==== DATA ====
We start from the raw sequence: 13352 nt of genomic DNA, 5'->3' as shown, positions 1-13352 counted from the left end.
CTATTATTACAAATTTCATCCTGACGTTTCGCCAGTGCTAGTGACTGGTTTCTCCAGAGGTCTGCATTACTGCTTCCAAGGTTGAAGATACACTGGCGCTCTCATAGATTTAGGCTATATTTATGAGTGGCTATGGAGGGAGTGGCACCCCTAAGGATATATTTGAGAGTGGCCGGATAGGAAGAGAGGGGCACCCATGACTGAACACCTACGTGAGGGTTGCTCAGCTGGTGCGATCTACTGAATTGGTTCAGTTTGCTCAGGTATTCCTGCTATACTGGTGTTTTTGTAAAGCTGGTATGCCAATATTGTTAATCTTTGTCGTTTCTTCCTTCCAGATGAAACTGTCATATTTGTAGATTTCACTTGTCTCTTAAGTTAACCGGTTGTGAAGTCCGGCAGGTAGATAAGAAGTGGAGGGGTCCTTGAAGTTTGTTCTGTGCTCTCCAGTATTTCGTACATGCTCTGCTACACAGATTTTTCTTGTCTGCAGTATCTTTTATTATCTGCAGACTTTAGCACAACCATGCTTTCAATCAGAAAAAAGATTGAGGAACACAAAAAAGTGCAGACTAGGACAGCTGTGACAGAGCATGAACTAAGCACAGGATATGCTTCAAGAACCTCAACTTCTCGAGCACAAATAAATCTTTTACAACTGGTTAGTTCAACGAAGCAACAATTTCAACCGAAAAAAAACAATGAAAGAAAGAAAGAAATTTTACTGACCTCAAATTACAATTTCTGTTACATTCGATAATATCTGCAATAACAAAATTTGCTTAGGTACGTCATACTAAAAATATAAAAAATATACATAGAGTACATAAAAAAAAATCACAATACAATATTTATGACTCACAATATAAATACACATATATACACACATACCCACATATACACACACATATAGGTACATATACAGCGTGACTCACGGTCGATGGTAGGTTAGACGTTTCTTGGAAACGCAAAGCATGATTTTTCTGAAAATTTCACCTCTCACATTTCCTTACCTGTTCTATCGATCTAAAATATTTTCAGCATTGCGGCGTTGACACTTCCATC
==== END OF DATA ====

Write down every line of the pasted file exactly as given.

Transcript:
We start from the raw sequence: 13352 nt of genomic DNA, 5'->3' as shown, positions 1-13352 counted from the left end.
CTATTATTACAAATTTCATCCTGACGTTTCGCCAGTGCTAGTGACTGGTTTCTCCAGAGGTCTGCATTACTGCTTCCAAGGTTGAAGATACACTGGCGCTCTCATAGATTTAGGCTATATTTATGAGTGGCTATGGAGGGAGTGGCACCCCTAAGGATATATTTGAGAGTGGCCGGATAGGAAGAGAGGGGCACCCATGACTGAACACCTACGTGAGGGTTGCTCAGCTGGTGCGATCTACTGAATTGGTTCAGTTTGCTCAGGTATTCCTGCTATACTGGTGTTTTTGTAAAGCTGGTATGCCAATATTGTTAATCTTTGTCGTTTCTTCCTTCCAGATGAAACTGTCATATTTGTAGATTTCACTTGTCTCTTAAGTTAACCGGTTGTGAAGTCCGGCAGGTAGATAAGAAGTGGAGGGGTCCTTGAAGTTTGTTCTGTGCTCTCCAGTATTTCGTACATGCTCTGCTACACAGATTTTTCTTGTCTGCAGTATCTTTTATTATCTGCAGACTTTAGCACAACCATGCTTTCAATCAGAAAAAAGATTGAGGAACACAAAAAAGTGCAGACTAGGACAGCTGTGACAGAGCATGAACTAAGCACAGGATATGCTTCAAGAACCTCAACTTCTCGAGCACAAATAAATCTTTTACAACTGGTTAGTTCAACGAAGCAACAATTTCAACCGAAAAAAAACAATGAAAGAAAGAAAGAAATTTTACTGACCTCAAATTACAATTTCTGTTACATTCGATAATATCTGCAATAACAAAATTTGCTTAGGTACGTCATACTAAAAATATAAAAAATATACATAGAGTACATAAAAAAAAATCACAATACAATATTTATGACTCACAATATAAATACACATATATACACACATACCCACATATACACACACATATAGGTACATATACAGCGTGACTCACGGTCGATGGTAGGTTAGACGTTTCTTGGAAACGCAAAGCATGATTTTTCTGAAAATTTCACCTCTCACATTTCCTTACCTGTTCTATCGATCTAAAATATTTTCAGCATTGCGGCGTTGACACTTCCATC